Modern History

What does it take to be a successful diplomat? How does one best "train" or prepare for this type of work? And how, if at all, does the art of diplomacy differ from how it was, say, twenty or thirty years ago? A recent change of leadership at the U.S. State Department --- in the wake of last year's deadly attack on the American Consulate in Benghazi, Libya, which resulted in the death of Ambassador Chris Stevens as well as three other Americans --- has reminded us, once again, of the serious challenges now facing the U.S. Foreign Service.

Our guest on this installment of StudioTulsa is Robert Caro, the widely celebrated historian and biographer whose detailed, tirelessly researched writings have been awarded the Pulitzer Prize (twice), the National Book Critics Circle Award, the National Book Award, and the Francis Parkman Prize, among other honors. Tomorrow night, Tuesday the 12th, he'll deliver a Presidential Lecture in the Allen Chapman Activity Center here on the TU campus. The lecture begins at 7:30pm and is free to the public. (The Presidential Lecture Series is sponsored by TU's Darcy O'Brien Endowed Chair.) Mr.

On this edition of our program, we offer a fascinating discussion concerning art, religion, and history with Dr. Clare Haynes of the University of Edinburgh. Tomorrow night, Thursday the 7th, Dr. Haynes will give the 2013 Rita and William H. Bell Distinguished Lecture at 7:30pm in Tyrrell Hall on the TU campus. It's free and open to the public, and it's presented by the TU Department of Philosophy and Religion. The title for this lecture is "Resisting Affinities: The Visual Arts and the Church of England Since the Reformation." As Dr.

Today on ST, we speak with the bestselling author of "Just My Type" and other works of wide-ranging, culturally- or historically-driven nonfiction, Simon Garfield. His new book, "On the Map: A Mind-Expanding Exploration of the Way the World Looks," is just out. It's a detailed yet accessible survey of the age-old relationship between man and map, if you will, a study of why we as human beings are (and always have been) so fixated upon mapping things. Cartography, after all, seems to be as defining a characteristic for us (as a species) as, say, language or creativity or play.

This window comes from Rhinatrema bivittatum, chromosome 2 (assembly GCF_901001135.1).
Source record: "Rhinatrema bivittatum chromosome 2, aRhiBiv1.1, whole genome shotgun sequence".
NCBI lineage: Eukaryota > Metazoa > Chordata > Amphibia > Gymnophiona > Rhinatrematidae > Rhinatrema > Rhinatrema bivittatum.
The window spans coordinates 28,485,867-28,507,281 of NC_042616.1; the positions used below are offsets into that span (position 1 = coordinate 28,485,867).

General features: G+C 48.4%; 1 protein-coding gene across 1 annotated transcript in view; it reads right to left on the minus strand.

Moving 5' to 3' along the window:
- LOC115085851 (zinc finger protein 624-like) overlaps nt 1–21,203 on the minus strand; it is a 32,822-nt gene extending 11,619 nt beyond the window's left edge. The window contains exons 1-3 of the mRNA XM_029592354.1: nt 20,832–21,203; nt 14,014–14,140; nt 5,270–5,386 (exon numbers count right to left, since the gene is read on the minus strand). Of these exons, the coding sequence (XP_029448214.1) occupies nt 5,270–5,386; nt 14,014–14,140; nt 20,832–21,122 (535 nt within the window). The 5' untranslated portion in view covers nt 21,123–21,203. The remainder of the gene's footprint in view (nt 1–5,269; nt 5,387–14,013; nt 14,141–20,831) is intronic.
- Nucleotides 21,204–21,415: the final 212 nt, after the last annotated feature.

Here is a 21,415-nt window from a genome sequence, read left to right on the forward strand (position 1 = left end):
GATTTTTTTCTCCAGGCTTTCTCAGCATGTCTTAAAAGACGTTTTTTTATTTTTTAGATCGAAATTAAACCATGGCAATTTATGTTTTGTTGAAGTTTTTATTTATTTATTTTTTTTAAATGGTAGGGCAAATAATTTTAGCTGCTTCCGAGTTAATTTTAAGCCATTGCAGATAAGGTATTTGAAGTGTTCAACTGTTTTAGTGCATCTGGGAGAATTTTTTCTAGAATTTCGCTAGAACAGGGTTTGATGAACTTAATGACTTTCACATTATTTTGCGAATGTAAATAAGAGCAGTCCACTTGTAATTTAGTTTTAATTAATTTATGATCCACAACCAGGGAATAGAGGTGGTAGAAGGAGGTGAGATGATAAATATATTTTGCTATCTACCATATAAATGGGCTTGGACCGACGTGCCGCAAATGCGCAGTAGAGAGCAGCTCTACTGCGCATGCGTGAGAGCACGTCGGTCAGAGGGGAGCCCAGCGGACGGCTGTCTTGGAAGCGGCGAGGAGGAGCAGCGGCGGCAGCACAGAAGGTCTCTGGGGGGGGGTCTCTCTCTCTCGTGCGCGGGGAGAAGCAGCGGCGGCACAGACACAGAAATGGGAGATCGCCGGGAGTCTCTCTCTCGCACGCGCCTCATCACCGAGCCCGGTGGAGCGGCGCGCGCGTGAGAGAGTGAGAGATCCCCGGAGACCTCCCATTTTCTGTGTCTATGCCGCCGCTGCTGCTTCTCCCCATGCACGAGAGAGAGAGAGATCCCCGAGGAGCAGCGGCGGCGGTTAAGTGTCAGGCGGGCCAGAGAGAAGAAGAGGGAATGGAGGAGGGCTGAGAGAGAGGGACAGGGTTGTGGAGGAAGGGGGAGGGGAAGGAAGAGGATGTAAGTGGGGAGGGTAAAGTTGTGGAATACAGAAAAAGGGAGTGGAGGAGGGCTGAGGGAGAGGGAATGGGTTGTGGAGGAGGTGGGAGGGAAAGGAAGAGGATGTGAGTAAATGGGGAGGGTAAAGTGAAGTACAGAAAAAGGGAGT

On this edition of ST, we speak by phone with Andrew Roberts, a longtime historian and biographer whose many books include "The Storm of War," which was named among the "100 Most Notable Books of 2011" by The New York Times. Roberts will give a free-to-the-public lecture on "Why Hitler Lost" at the University of Tulsa's Lorton Performance Center on Monday the 12th (the day after Veterans Day) at 7pm. This address is presented by Office of the Provost at TU, and copies of "The Storm of War" will be on sale before and after the event. (Mr.

On this edition of our show, we speak with Catherine Whitney, who's been the Chief Curator and Curator of American Art at the Philbrook Museum of Art here in Tulsa for the past couple of years now.

On today's ST, a detailed discussion of the currency problems affecting certain European countries --- namely, Greece, Spain, Portugal, and Ireland. We welcome to our show Dr. Stanley Black of the University of North Carolina, Chapel Hill. He's a highly respected economics professor who's also taught courses at Princeton, Vanderbilt, Yale, the Institute of International Economics in Stockholm, the University of Siena in Italy, the Brookings Institution, the International Monetary Fund, and the Free University in Berlin.

In this age of instant worldwide cell-phone communication, pervasive and incessant Internet connectivity, and 24-7 airline transport, geographical borders and topographical boundaries don't really hold us back anymore. People with the appropriate financial and legal ways and means can basically go wherever their passports might lead them, and those who blog about revolution or social change in one country might well help to trigger the downfall of a government in another country. So, does the old notion or subject (or field of study, for that matter) called geography still matter today?

On this encore edition of ST, we hear from Anne-Marie O'Connor, a writer for The Washington Post (and formerly The Los Angeles Times), who tells us about her fascinating new work of nonfiction, "The Lady in Gold: The Extraordinary Tale of Gustav Klimt's Masterpiece, Portrait of Adele Bloch-Bauer." This engaging story --- part history, part fairy-tale, part suspense yarn --- gives readers the biography, so to speak, of Klimt's famous rendering of Adele Bloch-Bauer, one of the most emblematic society portraits of its time; of the beautiful, seductive Viennese Jewish salon hostess who sat for

On this edition of ST, we speak with Aili McConnon, a Canadian journalist, who (along with her brother, Andres) is the co-author of an exciting work of non-fiction called "Road to Valor: A True Story of WWII Italy, the Nazis, and the Cyclist Who Inspired a Nation." This book recounts the strange-but-true, against-the-odds story of Gino Bartali, a cyclist who not only won the Tour de France twice, but who also (to this day) holds the record for the longest time-span between victories.

We're listening back, on this edition of our program, to a conversation we had in late November of last year with the widely celebrated novelist, Alan Furst. At that time, Furst was just about to appear in Tulsa to receive the Tulsa Library Trust's 2011 Peggy Helmerich Award.

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